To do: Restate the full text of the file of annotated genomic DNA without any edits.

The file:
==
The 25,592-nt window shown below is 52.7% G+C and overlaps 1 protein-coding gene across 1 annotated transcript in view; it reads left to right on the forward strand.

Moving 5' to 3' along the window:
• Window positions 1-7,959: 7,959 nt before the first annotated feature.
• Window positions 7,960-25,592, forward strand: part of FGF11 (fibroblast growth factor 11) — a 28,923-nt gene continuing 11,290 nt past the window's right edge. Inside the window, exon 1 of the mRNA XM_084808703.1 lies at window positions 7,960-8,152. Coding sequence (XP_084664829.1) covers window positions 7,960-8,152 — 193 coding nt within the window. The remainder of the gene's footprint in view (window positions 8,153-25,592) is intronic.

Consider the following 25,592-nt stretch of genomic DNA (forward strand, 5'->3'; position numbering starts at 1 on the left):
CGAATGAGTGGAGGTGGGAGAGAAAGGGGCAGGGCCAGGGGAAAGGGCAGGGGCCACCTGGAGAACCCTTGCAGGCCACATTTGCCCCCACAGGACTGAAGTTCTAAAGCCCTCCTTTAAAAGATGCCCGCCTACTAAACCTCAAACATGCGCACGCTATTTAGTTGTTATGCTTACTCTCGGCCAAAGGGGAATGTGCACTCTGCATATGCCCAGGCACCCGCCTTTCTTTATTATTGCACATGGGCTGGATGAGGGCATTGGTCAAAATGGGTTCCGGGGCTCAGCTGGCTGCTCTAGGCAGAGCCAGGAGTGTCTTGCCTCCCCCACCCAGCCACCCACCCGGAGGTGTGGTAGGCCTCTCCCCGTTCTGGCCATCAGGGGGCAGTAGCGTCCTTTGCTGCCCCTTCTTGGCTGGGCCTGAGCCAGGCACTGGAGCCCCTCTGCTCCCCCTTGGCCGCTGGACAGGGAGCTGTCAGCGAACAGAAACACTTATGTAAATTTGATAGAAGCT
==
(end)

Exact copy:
The 25,592-nt window shown below is 52.7% G+C and overlaps 1 protein-coding gene across 1 annotated transcript in view; it reads left to right on the forward strand.

Moving 5' to 3' along the window:
• Window positions 1-7,959: 7,959 nt before the first annotated feature.
• Window positions 7,960-25,592, forward strand: part of FGF11 (fibroblast growth factor 11) — a 28,923-nt gene continuing 11,290 nt past the window's right edge. Inside the window, exon 1 of the mRNA XM_084808703.1 lies at window positions 7,960-8,152. Coding sequence (XP_084664829.1) covers window positions 7,960-8,152 — 193 coding nt within the window. The remainder of the gene's footprint in view (window positions 8,153-25,592) is intronic.

Consider the following 25,592-nt stretch of genomic DNA (forward strand, 5'->3'; position numbering starts at 1 on the left):
CGAATGAGTGGAGGTGGGAGAGAAAGGGGCAGGGCCAGGGGAAAGGGCAGGGGCCACCTGGAGAACCCTTGCAGGCCACATTTGCCCCCACAGGACTGAAGTTCTAAAGCCCTCCTTTAAAAGATGCCCGCCTACTAAACCTCAAACATGCGCACGCTATTTAGTTGTTATGCTTACTCTCGGCCAAAGGGGAATGTGCACTCTGCATATGCCCAGGCACCCGCCTTTCTTTATTATTGCACATGGGCTGGATGAGGGCATTGGTCAAAATGGGTTCCGGGGCTCAGCTGGCTGCTCTAGGCAGAGCCAGGAGTGTCTTGCCTCCCCCACCCAGCCACCCACCCGGAGGTGTGGTAGGCCTCTCCCCGTTCTGGCCATCAGGGGGCAGTAGCGTCCTTTGCTGCCCCTTCTTGGCTGGGCCTGAGCCAGGCACTGGAGCCCCTCTGCTCCCCCTTGGCCGCTGGACAGGGAGCTGTCAGCGAACAGAAACACTTATGTAAATTTGATAGAAGCT